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Pyrosequencing of Antibiotic-Contaminated River Sediments Reveals High Levels of Resistance and Gene Transfer Elements

Journal article
Authors Erik Kristiansson
J. Fick
Anders Janzon
R. Grabic
Carolin Rutgersson
Birgitta Weijdegård
H. Soderstrom
D. G. Joakim Larsson
Published in Plos One
Volume 6
Issue 2
ISSN 1932-6203
Publication year 2011
Published at Institute of Neuroscience and Physiology, Department of Physiology
Department of Mathematical Sciences, Mathematical Statistics
Language en
Links dx.doi.org/10.1371/journal.pone.001...
https://gup.ub.gu.se/file/65230
Keywords mediated quinolone resistance, aquatic environment, bacteria, soil, diversity, integrons, database, water, identification, metagenomics
Subject categories Biological Sciences

Abstract

The high and sometimes inappropriate use of antibiotics has accelerated the development of antibiotic resistance, creating a major challenge for the sustainable treatment of infections world-wide. Bacterial communities often respond to antibiotic selection pressure by acquiring resistance genes, i.e. mobile genetic elements that can be shared horizontally between species. Environmental microbial communities maintain diverse collections of resistance genes, which can be mobilized into pathogenic bacteria. Recently, exceptional environmental releases of antibiotics have been documented, but the effects on the promotion of resistance genes and the potential for horizontal gene transfer have yet received limited attention. In this study, we have used culture-independent shotgun metagenomics to investigate microbial communities in river sediments exposed to waste water from the production of antibiotics in India. Our analysis identified very high levels of several classes of resistance genes as well as elements for horizontal gene transfer, including integrons, transposons and plasmids. In addition, two abundant previously uncharacterized resistance plasmids were identified. The results suggest that antibiotic contamination plays a role in the promotion of resistance genes and their mobilization from environmental microbes to other species and eventually to human pathogens. The entire life-cycle of antibiotic substances, both before, under and after usage, should therefore be considered to fully evaluate their role in the promotion of resistance.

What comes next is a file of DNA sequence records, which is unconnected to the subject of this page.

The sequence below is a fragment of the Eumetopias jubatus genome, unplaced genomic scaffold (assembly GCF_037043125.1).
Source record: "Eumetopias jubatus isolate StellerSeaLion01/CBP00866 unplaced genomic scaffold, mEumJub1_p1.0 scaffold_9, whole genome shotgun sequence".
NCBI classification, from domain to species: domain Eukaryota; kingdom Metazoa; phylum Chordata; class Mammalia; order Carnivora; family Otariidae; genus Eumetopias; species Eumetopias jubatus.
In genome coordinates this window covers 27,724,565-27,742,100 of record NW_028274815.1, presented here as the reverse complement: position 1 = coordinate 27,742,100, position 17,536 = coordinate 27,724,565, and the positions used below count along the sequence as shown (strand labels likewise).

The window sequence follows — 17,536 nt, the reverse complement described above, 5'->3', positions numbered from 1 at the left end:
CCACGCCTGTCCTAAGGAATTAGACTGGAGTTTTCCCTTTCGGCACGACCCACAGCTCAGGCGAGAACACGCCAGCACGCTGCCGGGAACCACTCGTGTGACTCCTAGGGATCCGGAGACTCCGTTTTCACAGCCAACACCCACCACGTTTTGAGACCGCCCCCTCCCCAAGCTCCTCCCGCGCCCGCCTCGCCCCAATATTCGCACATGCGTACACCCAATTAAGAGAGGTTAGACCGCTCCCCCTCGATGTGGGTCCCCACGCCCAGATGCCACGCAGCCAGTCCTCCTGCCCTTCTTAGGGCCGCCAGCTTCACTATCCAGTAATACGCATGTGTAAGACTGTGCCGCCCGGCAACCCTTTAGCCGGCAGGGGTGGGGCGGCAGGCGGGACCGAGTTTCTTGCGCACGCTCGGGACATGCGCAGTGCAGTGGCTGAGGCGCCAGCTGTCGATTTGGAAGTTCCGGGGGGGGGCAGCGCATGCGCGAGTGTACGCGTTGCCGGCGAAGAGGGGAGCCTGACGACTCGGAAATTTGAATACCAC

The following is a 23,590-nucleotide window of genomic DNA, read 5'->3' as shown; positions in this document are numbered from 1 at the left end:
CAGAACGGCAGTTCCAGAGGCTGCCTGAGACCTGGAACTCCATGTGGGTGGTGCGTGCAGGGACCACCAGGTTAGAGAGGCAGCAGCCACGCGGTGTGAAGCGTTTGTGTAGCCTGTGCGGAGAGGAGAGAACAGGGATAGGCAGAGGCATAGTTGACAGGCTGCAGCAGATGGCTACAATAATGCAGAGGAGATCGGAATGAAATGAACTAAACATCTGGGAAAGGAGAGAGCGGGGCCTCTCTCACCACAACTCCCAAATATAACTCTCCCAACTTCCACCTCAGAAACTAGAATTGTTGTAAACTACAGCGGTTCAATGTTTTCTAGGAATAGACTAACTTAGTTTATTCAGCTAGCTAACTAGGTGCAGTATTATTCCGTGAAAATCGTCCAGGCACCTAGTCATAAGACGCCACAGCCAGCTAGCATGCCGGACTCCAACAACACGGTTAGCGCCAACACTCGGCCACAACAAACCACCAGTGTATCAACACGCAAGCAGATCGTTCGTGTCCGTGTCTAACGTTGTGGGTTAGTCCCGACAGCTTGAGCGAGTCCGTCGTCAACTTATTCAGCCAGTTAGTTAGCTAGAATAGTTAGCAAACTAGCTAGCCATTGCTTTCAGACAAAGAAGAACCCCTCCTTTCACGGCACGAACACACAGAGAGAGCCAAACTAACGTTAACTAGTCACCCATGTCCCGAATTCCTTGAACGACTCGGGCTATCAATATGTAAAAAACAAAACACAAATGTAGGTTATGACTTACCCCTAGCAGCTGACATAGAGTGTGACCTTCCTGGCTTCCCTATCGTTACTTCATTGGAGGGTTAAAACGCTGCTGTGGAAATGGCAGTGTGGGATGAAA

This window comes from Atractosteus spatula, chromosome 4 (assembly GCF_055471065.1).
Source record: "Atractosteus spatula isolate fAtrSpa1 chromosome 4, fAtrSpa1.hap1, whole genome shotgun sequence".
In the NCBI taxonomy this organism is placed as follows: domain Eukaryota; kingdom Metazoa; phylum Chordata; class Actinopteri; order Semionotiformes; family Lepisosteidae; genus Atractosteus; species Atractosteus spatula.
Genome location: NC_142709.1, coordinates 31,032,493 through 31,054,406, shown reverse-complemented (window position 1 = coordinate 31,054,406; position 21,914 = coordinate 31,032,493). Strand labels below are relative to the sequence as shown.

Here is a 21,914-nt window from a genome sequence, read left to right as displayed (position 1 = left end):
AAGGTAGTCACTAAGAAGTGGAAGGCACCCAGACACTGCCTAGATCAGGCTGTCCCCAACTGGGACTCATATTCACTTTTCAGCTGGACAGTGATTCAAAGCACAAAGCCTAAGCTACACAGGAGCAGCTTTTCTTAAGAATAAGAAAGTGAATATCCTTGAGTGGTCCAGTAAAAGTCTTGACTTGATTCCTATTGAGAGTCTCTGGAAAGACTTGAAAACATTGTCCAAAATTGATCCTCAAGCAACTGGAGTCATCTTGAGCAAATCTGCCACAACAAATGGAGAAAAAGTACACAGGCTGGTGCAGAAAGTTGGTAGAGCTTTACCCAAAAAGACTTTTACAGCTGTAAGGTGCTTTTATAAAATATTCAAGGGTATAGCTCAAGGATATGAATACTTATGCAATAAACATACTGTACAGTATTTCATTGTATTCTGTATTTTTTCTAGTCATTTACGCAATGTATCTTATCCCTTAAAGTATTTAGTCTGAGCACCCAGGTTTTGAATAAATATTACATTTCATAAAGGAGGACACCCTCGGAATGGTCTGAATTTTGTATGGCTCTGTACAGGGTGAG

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Denna text är utskriven från följande webbsida:
http://gu.se/english/research/publication/?publicationId=138477
Utskriftsdatum: 2020-04-04